Continuing professional development: an overlooked asset in boosting performance


School leaders are investing less in providing teachers with continuing professional development as budgeting cuts and financial strain lead schools to direct spending towards other areas, new research indicates. 

According to statistics published by the Teachers Development Trust, spending on CPD in schools dropped by £23m year-on-year for the 2016-17 school year. 

Schools in England spend just 0.5% of their budgets on CPD on average, with research revealing that 10.5% of secondary schools and 4.5% of primary schools spent no money at all on continuing professional development in 2016-17.

The Department for Education cites CPD provision as an essential element in bolstering school success and urges that “professional development must be prioritised by school leadership.”

Yet financial strain appears to preventing schools from offering CPD activities, with a government teacher survey last year finding cost to be the most commonly cited barrier to teachers accessing effective CPD.

The lack of quality development opportunities available to teachers as a result is noted by the OECD, which states that “the quality and nature of continuing training available [in UK schools] is very uneven”. 

91% of teachers affirmed that the were prevented by barriers including cost and workload from accessing continuing professional development in a Department for Education survey last year.

This lack of access is particularly concerning given that widespread research has confirmed the benefits of CPD, with statistics showing strong links between CPD provision and improvements in pupil outcomes, staff morale and retention rates.

An extensive 15 year study on learning influences by University of Auckland professor John Hattie found CPD to be in the top 20 most influential elements in improving pupil outcomes out of 138 practices analysed.

In order to reap the benefits of professional development provision whilst adhering to a tight school budget, school leaders must be selective in finding good value and cost-free approaches to incorporate CPD opportunities into their management systems.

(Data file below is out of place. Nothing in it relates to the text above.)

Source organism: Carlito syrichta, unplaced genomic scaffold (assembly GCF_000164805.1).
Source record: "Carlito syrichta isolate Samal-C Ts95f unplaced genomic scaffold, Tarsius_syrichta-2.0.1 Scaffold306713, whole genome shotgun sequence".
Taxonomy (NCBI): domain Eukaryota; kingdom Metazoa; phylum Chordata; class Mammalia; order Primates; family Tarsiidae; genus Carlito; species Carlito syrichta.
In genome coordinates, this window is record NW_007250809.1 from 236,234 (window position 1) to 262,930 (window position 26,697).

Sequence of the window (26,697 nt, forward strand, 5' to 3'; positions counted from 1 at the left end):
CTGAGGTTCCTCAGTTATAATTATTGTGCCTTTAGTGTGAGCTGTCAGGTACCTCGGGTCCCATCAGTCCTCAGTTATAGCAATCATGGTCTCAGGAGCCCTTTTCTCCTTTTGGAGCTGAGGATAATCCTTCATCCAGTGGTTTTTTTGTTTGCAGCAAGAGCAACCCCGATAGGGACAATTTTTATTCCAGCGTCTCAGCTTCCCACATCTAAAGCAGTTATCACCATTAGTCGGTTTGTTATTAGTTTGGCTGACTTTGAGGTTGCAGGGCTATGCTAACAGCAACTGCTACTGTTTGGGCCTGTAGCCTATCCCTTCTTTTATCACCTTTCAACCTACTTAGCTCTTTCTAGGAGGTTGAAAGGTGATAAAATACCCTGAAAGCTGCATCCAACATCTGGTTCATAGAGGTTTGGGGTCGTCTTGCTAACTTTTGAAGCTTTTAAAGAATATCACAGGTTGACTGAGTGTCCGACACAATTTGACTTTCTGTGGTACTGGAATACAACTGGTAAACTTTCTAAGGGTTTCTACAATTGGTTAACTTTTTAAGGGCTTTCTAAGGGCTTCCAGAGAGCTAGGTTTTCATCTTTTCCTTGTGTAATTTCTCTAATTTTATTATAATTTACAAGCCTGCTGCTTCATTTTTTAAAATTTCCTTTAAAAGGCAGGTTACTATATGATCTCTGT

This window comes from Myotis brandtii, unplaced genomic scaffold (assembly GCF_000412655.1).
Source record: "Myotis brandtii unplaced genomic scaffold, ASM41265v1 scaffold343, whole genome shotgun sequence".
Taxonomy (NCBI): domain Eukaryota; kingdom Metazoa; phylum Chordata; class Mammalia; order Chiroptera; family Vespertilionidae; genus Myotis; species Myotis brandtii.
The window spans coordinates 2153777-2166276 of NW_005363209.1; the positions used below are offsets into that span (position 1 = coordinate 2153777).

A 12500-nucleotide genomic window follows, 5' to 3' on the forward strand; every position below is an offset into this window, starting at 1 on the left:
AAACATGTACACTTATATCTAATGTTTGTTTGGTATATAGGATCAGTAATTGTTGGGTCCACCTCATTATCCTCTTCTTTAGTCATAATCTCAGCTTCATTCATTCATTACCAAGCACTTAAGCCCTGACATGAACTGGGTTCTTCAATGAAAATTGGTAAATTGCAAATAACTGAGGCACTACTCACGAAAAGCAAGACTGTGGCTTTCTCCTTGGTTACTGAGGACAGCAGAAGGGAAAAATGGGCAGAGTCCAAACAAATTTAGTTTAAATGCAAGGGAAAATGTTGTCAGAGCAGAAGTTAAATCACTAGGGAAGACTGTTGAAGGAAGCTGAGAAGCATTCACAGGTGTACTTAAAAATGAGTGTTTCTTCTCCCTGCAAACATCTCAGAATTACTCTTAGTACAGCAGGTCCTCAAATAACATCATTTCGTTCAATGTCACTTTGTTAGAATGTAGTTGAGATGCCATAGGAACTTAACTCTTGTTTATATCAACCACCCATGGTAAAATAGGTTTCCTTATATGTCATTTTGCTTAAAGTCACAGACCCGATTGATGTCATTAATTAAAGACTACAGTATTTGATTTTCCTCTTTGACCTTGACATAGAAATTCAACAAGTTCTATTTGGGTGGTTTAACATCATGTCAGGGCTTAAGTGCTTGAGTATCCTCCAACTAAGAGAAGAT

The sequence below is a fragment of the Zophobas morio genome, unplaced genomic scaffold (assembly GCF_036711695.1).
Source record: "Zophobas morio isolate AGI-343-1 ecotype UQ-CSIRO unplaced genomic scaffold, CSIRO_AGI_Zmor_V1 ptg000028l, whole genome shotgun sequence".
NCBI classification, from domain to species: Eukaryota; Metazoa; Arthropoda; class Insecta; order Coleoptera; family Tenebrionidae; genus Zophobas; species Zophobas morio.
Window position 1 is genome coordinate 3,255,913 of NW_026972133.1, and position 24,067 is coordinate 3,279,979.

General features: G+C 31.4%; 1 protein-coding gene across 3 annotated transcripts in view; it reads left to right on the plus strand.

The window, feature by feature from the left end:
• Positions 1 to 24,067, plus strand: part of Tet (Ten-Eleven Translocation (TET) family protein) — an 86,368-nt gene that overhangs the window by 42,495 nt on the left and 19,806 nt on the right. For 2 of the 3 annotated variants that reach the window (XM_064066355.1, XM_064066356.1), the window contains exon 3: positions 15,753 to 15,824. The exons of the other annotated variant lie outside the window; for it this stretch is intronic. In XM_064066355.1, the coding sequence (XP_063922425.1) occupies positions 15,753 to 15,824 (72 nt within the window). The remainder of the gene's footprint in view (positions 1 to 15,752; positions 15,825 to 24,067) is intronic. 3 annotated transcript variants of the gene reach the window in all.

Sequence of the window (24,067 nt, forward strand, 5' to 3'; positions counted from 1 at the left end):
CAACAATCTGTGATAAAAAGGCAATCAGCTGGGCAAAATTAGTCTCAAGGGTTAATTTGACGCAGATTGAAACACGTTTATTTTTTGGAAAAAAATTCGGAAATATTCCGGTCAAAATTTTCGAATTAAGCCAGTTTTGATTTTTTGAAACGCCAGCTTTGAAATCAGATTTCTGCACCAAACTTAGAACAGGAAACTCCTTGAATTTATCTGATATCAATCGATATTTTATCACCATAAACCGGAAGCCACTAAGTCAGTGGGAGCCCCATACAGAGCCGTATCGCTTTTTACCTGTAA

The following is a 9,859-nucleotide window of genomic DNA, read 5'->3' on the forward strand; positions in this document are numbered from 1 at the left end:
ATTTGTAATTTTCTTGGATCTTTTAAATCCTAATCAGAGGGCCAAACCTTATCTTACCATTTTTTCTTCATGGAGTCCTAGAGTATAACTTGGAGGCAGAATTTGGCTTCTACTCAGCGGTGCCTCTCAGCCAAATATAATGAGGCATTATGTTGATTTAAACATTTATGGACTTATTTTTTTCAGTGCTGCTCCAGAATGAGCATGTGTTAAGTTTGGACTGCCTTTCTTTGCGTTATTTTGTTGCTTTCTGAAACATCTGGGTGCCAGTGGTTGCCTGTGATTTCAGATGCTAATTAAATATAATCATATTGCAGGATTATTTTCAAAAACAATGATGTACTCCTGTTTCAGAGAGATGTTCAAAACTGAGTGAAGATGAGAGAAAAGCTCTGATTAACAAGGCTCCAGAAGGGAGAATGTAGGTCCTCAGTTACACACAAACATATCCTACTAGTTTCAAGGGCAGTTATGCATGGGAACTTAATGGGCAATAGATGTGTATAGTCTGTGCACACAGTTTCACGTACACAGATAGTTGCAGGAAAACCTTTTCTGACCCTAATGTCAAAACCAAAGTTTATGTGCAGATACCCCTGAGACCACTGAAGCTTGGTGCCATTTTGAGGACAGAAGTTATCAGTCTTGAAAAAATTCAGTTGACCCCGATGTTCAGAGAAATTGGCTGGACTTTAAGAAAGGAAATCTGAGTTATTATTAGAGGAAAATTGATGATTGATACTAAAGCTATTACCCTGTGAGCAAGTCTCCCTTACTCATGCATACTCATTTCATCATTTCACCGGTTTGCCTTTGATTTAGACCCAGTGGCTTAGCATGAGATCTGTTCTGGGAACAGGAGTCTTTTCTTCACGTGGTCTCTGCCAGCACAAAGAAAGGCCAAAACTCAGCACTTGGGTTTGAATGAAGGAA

Choosing the right training 

One key criticism often levelled at CPD as a strategy is the broadness of the term. 

Comprising any activity that helps workers develop their skills and knowledge, and enhance their professional practice, CPD can take a vast range of forms in schools — from accreditation courses, training and workshops, to in-school mentoring schemes and peer group exchanges. 

A CPD strategy can encompass on one hand activities as small-scale as individual teacher reading and reflection and on the other involve intra-school visits, education conferences and widescale network collaboration.

As a result, the sort of strategy chosen by a school is hugely significant to CPD’s effectiveness in terms of both results and time and cost efficiency.

TDT chief executive David Weston warns that “a large swathe of training has no effect whatsoever on pupil outcomes,” adding: 

“The training most schools choose is often poorly chosen and ineffective, and the evidence about how to fix this is not widely known or understood.”

Research shows that CPD is most effective when it is targeted, evidence-based, collaborative, sustained over time and subjected to periodic evaluations. 

In particular, collaborative techniques such as implementing networks for topic-specific best practice sharing both within and across schools can be very effective in improving pupil outcomes.

These networks offer a low-cost way to bolster professional development and staff support and strengthen ties between colleagues, pooling resources and uniting staff on common goals in areas like special educational needs, maths and English teaching.

One MAT head notes that implementing system leader networks “reduces our resource needs by creating a synergy and network of people working together.”

This activity in particular provides staff with an opportunity to build their leadership and initiative skills, fostering the next generation of school leaders and improving job satisfaction.

In addition, collaborative efforts can be surprisingly time effective, with technology allowing networks to communicate remotely and for free via chat groups. 

Time efficiency is another key concern in prioritising CPD strategies, with many school leaders reluctant to add to staff’s heavy workloads with mandatory courses or trialling of new teaching methods.  

In its 2018 school snapshot survey report, the Department for Education found that 51% of over 1,000 teachers surveyed did not feel they had time to take up significant professional development activities such as courses.

Therefore when selecting their CPD offerings, it is imperative that schools focus on those that maximise time efficiency alongside cost considerations.